Turkey has vowed to retaliate if the US sanctions it for buying Russia’s S-400 anti-air defense systems and prevents it from purchasing F-35 jets in response, and this escalating standoff suggests that the only possible outcomes are retaliation or retreat by one or the other sides.
Former US Ambassador to Ukraine during EuroMaidan and current one to Greece Geoffrey Pyatt warned last month that the US can expect some “turbulence” in its relations with Turkey prior to what was originally supposed to be next year’s election, but the vote was unexpectedly pushed forward by President Erdogan a few weeks ago to now be held on 24 June. Just as the American diplomat predicted, relations between the two sides have indeed soured, and while the US’ arming of Kurdish militants in Syria is the primary reason for this, the formal state-to-state military dimension of their partnership is quickly becoming another crisis point.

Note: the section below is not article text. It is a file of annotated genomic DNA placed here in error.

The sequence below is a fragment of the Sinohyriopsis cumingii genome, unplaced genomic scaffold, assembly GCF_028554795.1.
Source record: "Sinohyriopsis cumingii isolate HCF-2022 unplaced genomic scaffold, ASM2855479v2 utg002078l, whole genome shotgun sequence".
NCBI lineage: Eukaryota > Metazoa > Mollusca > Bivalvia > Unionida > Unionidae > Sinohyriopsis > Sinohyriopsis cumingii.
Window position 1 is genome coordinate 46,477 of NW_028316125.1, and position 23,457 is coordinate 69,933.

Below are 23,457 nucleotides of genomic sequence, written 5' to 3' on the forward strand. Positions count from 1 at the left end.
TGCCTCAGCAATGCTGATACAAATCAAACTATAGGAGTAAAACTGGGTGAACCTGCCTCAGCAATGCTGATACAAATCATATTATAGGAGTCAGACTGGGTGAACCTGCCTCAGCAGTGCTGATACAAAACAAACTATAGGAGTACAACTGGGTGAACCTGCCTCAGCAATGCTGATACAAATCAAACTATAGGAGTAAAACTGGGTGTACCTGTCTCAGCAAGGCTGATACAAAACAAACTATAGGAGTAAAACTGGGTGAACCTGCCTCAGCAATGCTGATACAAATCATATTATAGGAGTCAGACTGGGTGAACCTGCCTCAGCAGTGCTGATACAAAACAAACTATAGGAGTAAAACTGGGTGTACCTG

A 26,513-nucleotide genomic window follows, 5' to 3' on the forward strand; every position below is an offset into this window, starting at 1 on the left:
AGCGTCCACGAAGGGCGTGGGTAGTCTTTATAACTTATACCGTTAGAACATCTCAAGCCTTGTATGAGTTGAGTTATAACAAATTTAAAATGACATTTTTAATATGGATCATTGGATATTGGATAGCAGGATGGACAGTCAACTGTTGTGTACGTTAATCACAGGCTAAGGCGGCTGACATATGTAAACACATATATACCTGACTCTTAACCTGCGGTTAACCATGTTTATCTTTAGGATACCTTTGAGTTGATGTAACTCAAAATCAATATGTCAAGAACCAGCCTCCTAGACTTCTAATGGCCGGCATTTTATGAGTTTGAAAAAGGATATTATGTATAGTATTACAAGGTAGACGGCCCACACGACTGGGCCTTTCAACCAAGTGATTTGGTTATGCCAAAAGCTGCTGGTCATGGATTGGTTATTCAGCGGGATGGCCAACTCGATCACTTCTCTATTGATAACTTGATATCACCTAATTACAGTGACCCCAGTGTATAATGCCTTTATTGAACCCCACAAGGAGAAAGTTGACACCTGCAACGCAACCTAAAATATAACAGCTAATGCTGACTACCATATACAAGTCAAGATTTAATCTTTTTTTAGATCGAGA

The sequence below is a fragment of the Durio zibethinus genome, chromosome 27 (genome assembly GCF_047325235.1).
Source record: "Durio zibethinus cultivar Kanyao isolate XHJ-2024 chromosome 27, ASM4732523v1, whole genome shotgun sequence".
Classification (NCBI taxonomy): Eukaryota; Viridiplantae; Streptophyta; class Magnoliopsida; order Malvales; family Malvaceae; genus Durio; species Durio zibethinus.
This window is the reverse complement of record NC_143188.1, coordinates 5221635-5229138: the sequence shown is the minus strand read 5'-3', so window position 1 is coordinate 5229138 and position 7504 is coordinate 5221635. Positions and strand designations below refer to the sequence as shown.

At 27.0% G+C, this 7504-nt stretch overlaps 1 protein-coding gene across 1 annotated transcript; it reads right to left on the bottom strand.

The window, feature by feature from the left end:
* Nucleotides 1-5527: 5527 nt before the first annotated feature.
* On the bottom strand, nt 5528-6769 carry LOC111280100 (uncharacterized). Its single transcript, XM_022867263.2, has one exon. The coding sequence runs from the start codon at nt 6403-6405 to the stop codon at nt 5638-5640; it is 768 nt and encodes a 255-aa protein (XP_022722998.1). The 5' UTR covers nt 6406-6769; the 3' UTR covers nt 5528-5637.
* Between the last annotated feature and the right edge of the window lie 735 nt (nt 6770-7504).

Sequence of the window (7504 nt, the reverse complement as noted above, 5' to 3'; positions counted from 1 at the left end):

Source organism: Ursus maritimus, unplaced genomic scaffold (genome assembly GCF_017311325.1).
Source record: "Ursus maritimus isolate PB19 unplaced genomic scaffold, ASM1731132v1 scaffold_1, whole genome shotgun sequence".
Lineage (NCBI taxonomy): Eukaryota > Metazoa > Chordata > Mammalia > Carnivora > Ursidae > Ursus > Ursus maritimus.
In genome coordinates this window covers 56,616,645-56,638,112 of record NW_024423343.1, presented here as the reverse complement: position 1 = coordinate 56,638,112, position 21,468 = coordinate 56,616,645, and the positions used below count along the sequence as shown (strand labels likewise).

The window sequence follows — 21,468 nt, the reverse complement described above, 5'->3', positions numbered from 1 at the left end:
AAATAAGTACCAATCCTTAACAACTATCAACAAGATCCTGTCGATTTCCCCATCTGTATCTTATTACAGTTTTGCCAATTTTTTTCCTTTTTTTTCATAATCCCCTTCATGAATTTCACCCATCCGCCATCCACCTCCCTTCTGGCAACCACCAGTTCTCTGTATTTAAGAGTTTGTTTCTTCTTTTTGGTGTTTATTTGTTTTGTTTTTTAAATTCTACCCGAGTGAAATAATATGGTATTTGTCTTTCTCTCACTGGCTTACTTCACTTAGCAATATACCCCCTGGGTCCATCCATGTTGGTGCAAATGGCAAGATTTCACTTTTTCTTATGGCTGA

Turkish Foreign Minister Cavusoglu assured his countrymen that their government would retaliate if the US denies them any military equipment on the basis of last year’s “Countering America’s Adversaries Through Sanctions Act”, or CAATSA, which is intended to theoretically punish almost any country cooperating with Russia.
Bearing in mind that the Turkish election will be held by the end of next month, it’s practically inconceivable that Ankara would walk back on its announcement if Washington does indeed sanction it because it might lead…